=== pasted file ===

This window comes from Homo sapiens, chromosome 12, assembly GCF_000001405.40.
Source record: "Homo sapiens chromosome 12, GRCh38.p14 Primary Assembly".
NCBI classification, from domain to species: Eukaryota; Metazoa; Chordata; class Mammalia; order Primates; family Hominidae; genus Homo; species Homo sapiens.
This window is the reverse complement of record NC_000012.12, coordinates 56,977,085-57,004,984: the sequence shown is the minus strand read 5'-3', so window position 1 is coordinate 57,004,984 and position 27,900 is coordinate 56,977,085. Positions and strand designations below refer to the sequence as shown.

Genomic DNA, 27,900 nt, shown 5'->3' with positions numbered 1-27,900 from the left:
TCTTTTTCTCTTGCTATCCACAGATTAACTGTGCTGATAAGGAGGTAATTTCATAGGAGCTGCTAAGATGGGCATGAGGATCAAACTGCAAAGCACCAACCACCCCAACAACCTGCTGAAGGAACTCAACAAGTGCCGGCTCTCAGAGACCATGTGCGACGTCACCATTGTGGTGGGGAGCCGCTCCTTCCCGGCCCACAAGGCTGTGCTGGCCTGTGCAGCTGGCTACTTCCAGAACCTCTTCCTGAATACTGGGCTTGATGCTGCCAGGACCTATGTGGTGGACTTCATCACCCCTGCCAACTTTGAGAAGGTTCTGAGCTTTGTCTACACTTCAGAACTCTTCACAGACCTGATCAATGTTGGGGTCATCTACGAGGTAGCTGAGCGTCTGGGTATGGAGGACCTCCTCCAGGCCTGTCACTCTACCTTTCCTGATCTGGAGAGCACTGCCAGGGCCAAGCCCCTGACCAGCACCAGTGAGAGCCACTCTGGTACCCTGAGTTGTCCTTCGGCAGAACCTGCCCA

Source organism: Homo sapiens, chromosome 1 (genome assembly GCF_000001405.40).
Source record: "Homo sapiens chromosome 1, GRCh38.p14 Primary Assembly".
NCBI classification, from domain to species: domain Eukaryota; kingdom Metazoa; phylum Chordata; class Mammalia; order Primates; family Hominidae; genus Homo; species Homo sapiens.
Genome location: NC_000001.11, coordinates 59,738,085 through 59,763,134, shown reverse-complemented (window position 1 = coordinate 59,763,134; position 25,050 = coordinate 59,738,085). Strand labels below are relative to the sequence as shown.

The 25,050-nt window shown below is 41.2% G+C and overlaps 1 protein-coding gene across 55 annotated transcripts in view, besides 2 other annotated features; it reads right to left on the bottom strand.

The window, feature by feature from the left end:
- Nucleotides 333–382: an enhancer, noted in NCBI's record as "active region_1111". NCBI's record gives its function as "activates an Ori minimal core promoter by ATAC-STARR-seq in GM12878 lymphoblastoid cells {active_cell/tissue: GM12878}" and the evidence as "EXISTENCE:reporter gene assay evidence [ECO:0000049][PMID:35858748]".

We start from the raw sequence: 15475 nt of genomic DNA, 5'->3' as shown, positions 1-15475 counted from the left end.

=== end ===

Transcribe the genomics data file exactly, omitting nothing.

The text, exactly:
This window comes from Homo sapiens, chromosome 12, assembly GCF_000001405.40.
Source record: "Homo sapiens chromosome 12, GRCh38.p14 Primary Assembly".
NCBI classification, from domain to species: Eukaryota; Metazoa; Chordata; class Mammalia; order Primates; family Hominidae; genus Homo; species Homo sapiens.
This window is the reverse complement of record NC_000012.12, coordinates 56,977,085-57,004,984: the sequence shown is the minus strand read 5'-3', so window position 1 is coordinate 57,004,984 and position 27,900 is coordinate 56,977,085. Positions and strand designations below refer to the sequence as shown.

Genomic DNA, 27,900 nt, shown 5'->3' with positions numbered 1-27,900 from the left:
TCTTTTTCTCTTGCTATCCACAGATTAACTGTGCTGATAAGGAGGTAATTTCATAGGAGCTGCTAAGATGGGCATGAGGATCAAACTGCAAAGCACCAACCACCCCAACAACCTGCTGAAGGAACTCAACAAGTGCCGGCTCTCAGAGACCATGTGCGACGTCACCATTGTGGTGGGGAGCCGCTCCTTCCCGGCCCACAAGGCTGTGCTGGCCTGTGCAGCTGGCTACTTCCAGAACCTCTTCCTGAATACTGGGCTTGATGCTGCCAGGACCTATGTGGTGGACTTCATCACCCCTGCCAACTTTGAGAAGGTTCTGAGCTTTGTCTACACTTCAGAACTCTTCACAGACCTGATCAATGTTGGGGTCATCTACGAGGTAGCTGAGCGTCTGGGTATGGAGGACCTCCTCCAGGCCTGTCACTCTACCTTTCCTGATCTGGAGAGCACTGCCAGGGCCAAGCCCCTGACCAGCACCAGTGAGAGCCACTCTGGTACCCTGAGTTGTCCTTCGGCAGAACCTGCCCA

Source organism: Homo sapiens, chromosome 1 (genome assembly GCF_000001405.40).
Source record: "Homo sapiens chromosome 1, GRCh38.p14 Primary Assembly".
NCBI classification, from domain to species: domain Eukaryota; kingdom Metazoa; phylum Chordata; class Mammalia; order Primates; family Hominidae; genus Homo; species Homo sapiens.
Genome location: NC_000001.11, coordinates 59,738,085 through 59,763,134, shown reverse-complemented (window position 1 = coordinate 59,763,134; position 25,050 = coordinate 59,738,085). Strand labels below are relative to the sequence as shown.

The 25,050-nt window shown below is 41.2% G+C and overlaps 1 protein-coding gene across 55 annotated transcripts in view, besides 2 other annotated features; it reads right to left on the bottom strand.

The window, feature by feature from the left end:
- Nucleotides 333–382: an enhancer, noted in NCBI's record as "active region_1111". NCBI's record gives its function as "activates an Ori minimal core promoter by ATAC-STARR-seq in GM12878 lymphoblastoid cells {active_cell/tissue: GM12878}" and the evidence as "EXISTENCE:reporter gene assay evidence [ECO:0000049][PMID:35858748]".

We start from the raw sequence: 15475 nt of genomic DNA, 5'->3' as shown, positions 1-15475 counted from the left end.